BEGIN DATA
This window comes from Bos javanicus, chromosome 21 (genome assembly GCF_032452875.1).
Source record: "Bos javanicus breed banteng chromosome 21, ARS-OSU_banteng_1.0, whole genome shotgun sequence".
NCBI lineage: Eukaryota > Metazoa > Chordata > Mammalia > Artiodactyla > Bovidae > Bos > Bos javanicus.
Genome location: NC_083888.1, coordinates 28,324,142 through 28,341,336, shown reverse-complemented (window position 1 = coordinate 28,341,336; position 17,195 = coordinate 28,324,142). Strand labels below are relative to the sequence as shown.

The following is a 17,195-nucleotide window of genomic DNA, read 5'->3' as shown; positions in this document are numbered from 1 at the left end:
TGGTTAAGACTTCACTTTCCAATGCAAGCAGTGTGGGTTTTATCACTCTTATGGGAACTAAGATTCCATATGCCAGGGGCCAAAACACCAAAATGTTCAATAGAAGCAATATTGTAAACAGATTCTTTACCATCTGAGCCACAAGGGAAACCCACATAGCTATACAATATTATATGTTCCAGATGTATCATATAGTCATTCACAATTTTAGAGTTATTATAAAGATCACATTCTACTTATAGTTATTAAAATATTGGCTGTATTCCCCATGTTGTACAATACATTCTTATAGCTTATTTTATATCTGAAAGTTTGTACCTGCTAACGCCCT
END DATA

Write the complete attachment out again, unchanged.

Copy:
This window comes from Bos javanicus, chromosome 21 (genome assembly GCF_032452875.1).
Source record: "Bos javanicus breed banteng chromosome 21, ARS-OSU_banteng_1.0, whole genome shotgun sequence".
NCBI lineage: Eukaryota > Metazoa > Chordata > Mammalia > Artiodactyla > Bovidae > Bos > Bos javanicus.
Genome location: NC_083888.1, coordinates 28,324,142 through 28,341,336, shown reverse-complemented (window position 1 = coordinate 28,341,336; position 17,195 = coordinate 28,324,142). Strand labels below are relative to the sequence as shown.

The following is a 17,195-nucleotide window of genomic DNA, read 5'->3' as shown; positions in this document are numbered from 1 at the left end:
TGGTTAAGACTTCACTTTCCAATGCAAGCAGTGTGGGTTTTATCACTCTTATGGGAACTAAGATTCCATATGCCAGGGGCCAAAACACCAAAATGTTCAATAGAAGCAATATTGTAAACAGATTCTTTACCATCTGAGCCACAAGGGAAACCCACATAGCTATACAATATTATATGTTCCAGATGTATCATATAGTCATTCACAATTTTAGAGTTATTATAAAGATCACATTCTACTTATAGTTATTAAAATATTGGCTGTATTCCCCATGTTGTACAATACATTCTTATAGCTTATTTTATATCTGAAAGTTTGTACCTGCTAACGCCCT